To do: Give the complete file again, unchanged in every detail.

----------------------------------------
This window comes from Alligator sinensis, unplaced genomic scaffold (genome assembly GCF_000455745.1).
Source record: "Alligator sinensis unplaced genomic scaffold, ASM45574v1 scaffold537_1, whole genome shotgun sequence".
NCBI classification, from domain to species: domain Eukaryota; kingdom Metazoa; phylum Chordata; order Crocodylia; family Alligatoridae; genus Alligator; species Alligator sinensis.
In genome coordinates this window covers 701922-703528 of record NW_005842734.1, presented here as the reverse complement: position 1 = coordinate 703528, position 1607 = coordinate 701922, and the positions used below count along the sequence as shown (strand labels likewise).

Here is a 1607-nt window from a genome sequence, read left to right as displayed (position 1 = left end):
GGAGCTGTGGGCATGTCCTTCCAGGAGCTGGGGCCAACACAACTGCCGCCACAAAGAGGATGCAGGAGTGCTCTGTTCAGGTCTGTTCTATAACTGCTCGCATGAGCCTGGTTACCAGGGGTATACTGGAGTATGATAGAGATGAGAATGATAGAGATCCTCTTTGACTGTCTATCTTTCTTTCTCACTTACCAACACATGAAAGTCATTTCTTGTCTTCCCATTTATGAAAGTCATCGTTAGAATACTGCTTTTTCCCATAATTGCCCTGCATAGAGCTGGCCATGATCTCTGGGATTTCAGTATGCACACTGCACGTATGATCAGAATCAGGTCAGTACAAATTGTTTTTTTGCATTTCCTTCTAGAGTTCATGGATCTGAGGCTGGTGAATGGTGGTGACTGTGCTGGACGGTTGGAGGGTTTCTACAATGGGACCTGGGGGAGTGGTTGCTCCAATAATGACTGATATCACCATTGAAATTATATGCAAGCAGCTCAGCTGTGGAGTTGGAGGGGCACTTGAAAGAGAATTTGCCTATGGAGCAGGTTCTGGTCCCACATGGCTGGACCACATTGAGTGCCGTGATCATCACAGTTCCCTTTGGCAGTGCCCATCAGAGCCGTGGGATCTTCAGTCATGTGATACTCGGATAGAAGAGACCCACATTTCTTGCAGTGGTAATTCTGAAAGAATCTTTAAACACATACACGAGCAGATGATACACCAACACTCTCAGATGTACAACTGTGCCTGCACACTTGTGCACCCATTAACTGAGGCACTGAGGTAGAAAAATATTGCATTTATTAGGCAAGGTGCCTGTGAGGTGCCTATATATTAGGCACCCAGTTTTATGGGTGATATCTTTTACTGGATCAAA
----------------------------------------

This window comes from Alligator sinensis, unplaced genomic scaffold (genome assembly GCF_000455745.1).
Source record: "Alligator sinensis unplaced genomic scaffold, ASM45574v1 scaffold537_1, whole genome shotgun sequence".
NCBI classification, from domain to species: domain Eukaryota; kingdom Metazoa; phylum Chordata; order Crocodylia; family Alligatoridae; genus Alligator; species Alligator sinensis.
In genome coordinates this window covers 701922-703528 of record NW_005842734.1, presented here as the reverse complement: position 1 = coordinate 703528, position 1607 = coordinate 701922, and the positions used below count along the sequence as shown (strand labels likewise).

Here is a 1607-nt window from a genome sequence, read left to right as displayed (position 1 = left end):
GGAGCTGTGGGCATGTCCTTCCAGGAGCTGGGGCCAACACAACTGCCGCCACAAAGAGGATGCAGGAGTGCTCTGTTCAGGTCTGTTCTATAACTGCTCGCATGAGCCTGGTTACCAGGGGTATACTGGAGTATGATAGAGATGAGAATGATAGAGATCCTCTTTGACTGTCTATCTTTCTTTCTCACTTACCAACACATGAAAGTCATTTCTTGTCTTCCCATTTATGAAAGTCATCGTTAGAATACTGCTTTTTCCCATAATTGCCCTGCATAGAGCTGGCCATGATCTCTGGGATTTCAGTATGCACACTGCACGTATGATCAGAATCAGGTCAGTACAAATTGTTTTTTTGCATTTCCTTCTAGAGTTCATGGATCTGAGGCTGGTGAATGGTGGTGACTGTGCTGGACGGTTGGAGGGTTTCTACAATGGGACCTGGGGGAGTGGTTGCTCCAATAATGACTGATATCACCATTGAAATTATATGCAAGCAGCTCAGCTGTGGAGTTGGAGGGGCACTTGAAAGAGAATTTGCCTATGGAGCAGGTTCTGGTCCCACATGGCTGGACCACATTGAGTGCCGTGATCATCACAGTTCCCTTTGGCAGTGCCCATCAGAGCCGTGGGATCTTCAGTCATGTGATACTCGGATAGAAGAGACCCACATTTCTTGCAGTGGTAATTCTGAAAGAATCTTTAAACACATACACGAGCAGATGATACACCAACACTCTCAGATGTACAACTGTGCCTGCACACTTGTGCACCCATTAACTGAGGCACTGAGGTAGAAAAATATTGCATTTATTAGGCAAGGTGCCTGTGAGGTGCCTATATATTAGGCACCCAGTTTTATGGGTGATATCTTTTACTGGATCAAA